What can B2B marketers learn from family history research?
Family history research offers a surprising number of valuable lessons for marketers looking to hone existing skills and build new ones.
For starters, genealogy research can teach us about:
Knowing Your Marketing Roots
Sharpening Your Research Skills
Building Enduring Passion
Aside from childhood school family history projects, I first stared researching my roots in earnest in 1994, and a decade later for several years I worked as a professional genealogist.
It’s still a passion, and a pursuit that has for millions of people of all ages around the world become not only one of the fastest-growing pastimes — spurred on by popular shows such as Finding Your Roots with Henry Louis Gates Jr., Who Do You Think You Are and others — but a multi-billion dollar industry.
“Learning to sing one's own songs, to trust the particular cadences of own's voices, is also the goal of any writer.” — Henry Louis Gates Jr. @HenryLouisGatesCLICK TO TWEET
Let’s open your own B2B marketing book of life, with 10 tips genealogy offers marketers.
1 — Know Your Marketing Roots
Family history gives researchers 工作职能邮件数据库 newfound understanding, insight, and appreciation for the very real people who form our own personal ancestry.
Marketers too can gain a great deal by learning more about marketing through the lens of the people who played instrumental roles in marketing.
Genealogy reminds us to take the time to learn about the origins of our particular marketing specialty.
Are you involved in B2B influencer marketing? Learn about the professionals who first innovated B2B marketing by applying the strongest aspects of influencer marketing — people like our own TopRank Marketing CEO and co-founder Lee Odden.
At its root the underlying truths of influencer marketing aren’t new at all, as I took to its ultimate conclusion in “10 Tips From Influencer Marketing’s Hidden 1,000-Year History,” with insights to help inspire your marketing from the likes of Hildegard von Bingen through Phineas Taylor “P.T.” Barnum and David Ogilvy.
Invest some time learning about people such as Edward Louis Bernays, the father of public relations, or even the early pioneers of the Internet and the web, who had such a profound effect on how marketers — and pretty much everybody else these days — perform work. Last year when the Internet turned 50, I wrote a celebration in “Classic Marketing Insights to Celebrate the Internet’s 50th Birthday,” and took a look as some of the key pioneering figures.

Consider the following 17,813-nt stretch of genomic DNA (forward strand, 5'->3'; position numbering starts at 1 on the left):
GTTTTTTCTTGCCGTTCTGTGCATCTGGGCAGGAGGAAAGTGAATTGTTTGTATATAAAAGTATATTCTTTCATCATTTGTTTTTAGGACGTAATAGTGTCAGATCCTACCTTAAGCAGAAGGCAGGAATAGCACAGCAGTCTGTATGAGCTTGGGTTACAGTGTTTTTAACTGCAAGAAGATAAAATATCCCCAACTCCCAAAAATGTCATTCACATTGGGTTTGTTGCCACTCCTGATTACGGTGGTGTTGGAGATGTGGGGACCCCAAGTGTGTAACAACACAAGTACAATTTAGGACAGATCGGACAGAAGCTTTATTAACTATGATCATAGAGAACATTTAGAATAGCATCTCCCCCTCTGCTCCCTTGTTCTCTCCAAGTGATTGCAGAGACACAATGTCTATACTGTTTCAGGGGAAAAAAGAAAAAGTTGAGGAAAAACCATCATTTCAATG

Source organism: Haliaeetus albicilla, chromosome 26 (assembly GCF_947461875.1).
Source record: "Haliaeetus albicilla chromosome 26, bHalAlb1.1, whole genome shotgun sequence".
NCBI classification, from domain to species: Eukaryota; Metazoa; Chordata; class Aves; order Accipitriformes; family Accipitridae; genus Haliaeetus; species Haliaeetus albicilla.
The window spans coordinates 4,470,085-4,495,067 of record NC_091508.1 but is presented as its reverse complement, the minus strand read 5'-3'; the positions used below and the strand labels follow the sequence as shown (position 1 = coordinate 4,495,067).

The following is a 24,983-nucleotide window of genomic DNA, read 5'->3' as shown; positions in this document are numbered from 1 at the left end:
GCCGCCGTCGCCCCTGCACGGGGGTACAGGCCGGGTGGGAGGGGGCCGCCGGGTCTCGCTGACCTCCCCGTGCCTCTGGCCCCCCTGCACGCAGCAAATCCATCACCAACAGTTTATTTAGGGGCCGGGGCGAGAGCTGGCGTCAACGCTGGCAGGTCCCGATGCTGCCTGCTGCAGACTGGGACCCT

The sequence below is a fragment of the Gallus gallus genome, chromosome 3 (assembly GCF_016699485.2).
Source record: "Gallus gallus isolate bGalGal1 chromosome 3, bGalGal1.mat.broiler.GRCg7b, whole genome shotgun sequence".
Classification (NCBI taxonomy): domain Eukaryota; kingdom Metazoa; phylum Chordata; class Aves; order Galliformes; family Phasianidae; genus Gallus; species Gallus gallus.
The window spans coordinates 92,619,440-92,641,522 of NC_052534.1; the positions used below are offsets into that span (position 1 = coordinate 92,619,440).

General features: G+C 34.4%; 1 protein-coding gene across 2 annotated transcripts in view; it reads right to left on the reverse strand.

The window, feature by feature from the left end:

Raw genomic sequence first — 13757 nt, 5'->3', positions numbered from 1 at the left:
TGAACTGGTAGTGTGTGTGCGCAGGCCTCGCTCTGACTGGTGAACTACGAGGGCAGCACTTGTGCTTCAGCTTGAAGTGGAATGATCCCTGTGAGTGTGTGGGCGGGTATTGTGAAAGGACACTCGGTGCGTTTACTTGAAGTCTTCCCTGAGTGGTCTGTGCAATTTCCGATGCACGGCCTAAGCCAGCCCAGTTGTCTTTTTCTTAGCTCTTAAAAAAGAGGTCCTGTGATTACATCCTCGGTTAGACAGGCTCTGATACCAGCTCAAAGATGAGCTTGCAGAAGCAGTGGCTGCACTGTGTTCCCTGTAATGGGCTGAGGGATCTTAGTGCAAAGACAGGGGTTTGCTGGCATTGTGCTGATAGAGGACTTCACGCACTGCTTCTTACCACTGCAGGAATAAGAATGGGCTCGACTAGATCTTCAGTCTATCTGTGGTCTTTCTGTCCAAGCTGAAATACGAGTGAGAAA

“The farther backward you can look, the farther forward you are likely to see.” — Winston ChurchillCLICK TO TWEET
Take-Away: The more you know your marketing roots the better your own marketing will be.
2 — Sharpen Your Research Skills
At the heart of genealogy sits sharp research skills, to such an extent that many genealogists have to force themselves to occasionally stop researching in order to dedicate time to publishing the results of all that work.
Marketing generally doesn’t involve nearly as great a percentage of time researching as genealogy, yet the benefits of strong research are undeniable, and are often what sets apart run of the mill promotional efforts from those that lead the industry and win awards.
We’ve explored original research in various forms, and you’ll find helpful information in the following articles from our archives:
How to Optimize Original B2B Research Content For Credibility and Impact
What You Can Learn from Competitive Research to Improve B2B Content Marketing Performance
Always-On Influence: Why B2B Needs Brand Research
10 Smart Question Research Tools for B2B Marketers
“You have to know the past to understand the present.” — Dr. Carl SaganCLICK TO TWEET
Take-Away: Research is vital in marketing, so try incorporating more time to research in your marketing efforts, and to improving your research skills — because the smarter you are when it comes to research, the more efficient the process becomes.
3 — Build Enduring Passion Into Your B2B Marketing
Are you being the best marketer you can be? Are you creating the kind of marketing your descendants will be proud of in 200 years, or at least be able to understand and feel some sense of compassion for?
One key ingredient of successful and genuine marketing is the passion of the person creating it. Share your unique voice to tell compelling stories in your marketing efforts, and when possible humanize your work using anecdotes and history from your own journey.